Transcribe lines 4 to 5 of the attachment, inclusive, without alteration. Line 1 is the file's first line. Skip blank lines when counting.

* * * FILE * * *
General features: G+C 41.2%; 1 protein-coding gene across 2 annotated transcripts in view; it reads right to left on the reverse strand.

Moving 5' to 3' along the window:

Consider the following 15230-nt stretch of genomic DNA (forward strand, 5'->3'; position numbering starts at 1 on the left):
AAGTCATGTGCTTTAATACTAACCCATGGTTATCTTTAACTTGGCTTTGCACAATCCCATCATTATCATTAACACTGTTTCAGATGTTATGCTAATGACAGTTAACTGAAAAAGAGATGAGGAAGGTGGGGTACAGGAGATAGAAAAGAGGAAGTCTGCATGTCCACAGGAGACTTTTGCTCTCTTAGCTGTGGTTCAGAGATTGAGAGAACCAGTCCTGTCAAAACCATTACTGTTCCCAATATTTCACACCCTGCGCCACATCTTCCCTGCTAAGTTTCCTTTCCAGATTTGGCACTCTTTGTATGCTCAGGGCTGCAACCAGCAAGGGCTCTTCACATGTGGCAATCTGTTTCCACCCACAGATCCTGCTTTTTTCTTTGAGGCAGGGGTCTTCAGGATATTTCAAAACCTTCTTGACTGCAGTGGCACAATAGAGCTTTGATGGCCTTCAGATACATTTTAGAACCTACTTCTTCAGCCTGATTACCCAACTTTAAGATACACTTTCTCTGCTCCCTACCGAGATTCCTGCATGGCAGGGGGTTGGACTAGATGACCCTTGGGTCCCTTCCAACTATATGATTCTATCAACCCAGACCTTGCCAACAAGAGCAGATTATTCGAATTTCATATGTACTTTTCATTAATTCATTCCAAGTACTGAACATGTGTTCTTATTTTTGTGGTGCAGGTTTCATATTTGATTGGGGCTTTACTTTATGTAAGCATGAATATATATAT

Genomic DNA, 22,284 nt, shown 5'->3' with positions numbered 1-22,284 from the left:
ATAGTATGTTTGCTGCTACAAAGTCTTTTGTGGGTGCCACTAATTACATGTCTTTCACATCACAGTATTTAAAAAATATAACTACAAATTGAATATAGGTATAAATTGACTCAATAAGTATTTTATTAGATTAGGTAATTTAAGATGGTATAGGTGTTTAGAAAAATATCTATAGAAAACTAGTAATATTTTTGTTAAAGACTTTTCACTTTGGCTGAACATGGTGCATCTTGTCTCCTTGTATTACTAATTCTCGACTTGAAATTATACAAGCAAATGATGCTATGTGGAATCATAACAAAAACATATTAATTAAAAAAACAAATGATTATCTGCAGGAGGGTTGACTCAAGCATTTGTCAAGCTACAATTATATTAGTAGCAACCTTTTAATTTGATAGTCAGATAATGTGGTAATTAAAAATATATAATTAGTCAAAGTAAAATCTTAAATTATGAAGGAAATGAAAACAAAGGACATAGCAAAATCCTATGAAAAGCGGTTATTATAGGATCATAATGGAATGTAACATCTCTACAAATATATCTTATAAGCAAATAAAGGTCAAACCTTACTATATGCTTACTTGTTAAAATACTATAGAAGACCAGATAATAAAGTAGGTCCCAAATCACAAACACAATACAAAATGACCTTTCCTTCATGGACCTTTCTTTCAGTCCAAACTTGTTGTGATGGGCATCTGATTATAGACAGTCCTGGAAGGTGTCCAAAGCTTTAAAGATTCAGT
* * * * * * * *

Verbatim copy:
AAGTCATGTGCTTTAATACTAACCCATGGTTATCTTTAACTTGGCTTTGCACAATCCCATCATTATCATTAACACTGTTTCAGATGTTATGCTAATGACAGTTAACTGAAAAAGAGATGAGGAAGGTGGGGTACAGGAGATAGAAAAGAGGAAGTCTGCATGTCCACAGGAGACTTTTGCTCTCTTAGCTGTGGTTCAGAGATTGAGAGAACCAGTCCTGTCAAAACCATTACTGTTCCCAATATTTCACACCCTGCGCCACATCTTCCCTGCTAAGTTTCCTTTCCAGATTTGGCACTCTTTGTATGCTCAGGGCTGCAACCAGCAAGGGCTCTTCACATGTGGCAATCTGTTTCCACCCACAGATCCTGCTTTTTTCTTTGAGGCAGGGGTCTTCAGGATATTTCAAAACCTTCTTGACTGCAGTGGCACAATAGAGCTTTGATGGCCTTCAGATACATTTTAGAACCTACTTCTTCAGCCTGATTACCCAACTTTAAGATACACTTTCTCTGCTCCCTACCGAGATTCCTGCATGGCAGGGGGTTGGACTAGATGACCCTTGGGTCCCTTCCAACTATATGATTCTATCAACCCAGACCTTGCCAACAAGAGCAGATTATTCGAATTTCATATGTACTTTTCATTAATTCATTCCAAGTACTGAACATGTGTTCTTATTTTTGTGGTGCAGGTTTCATATTTGATTGGGGCTTTACTTTATGTAAGCATGAATATATATAT

Genomic DNA, 22,284 nt, shown 5'->3' with positions numbered 1-22,284 from the left: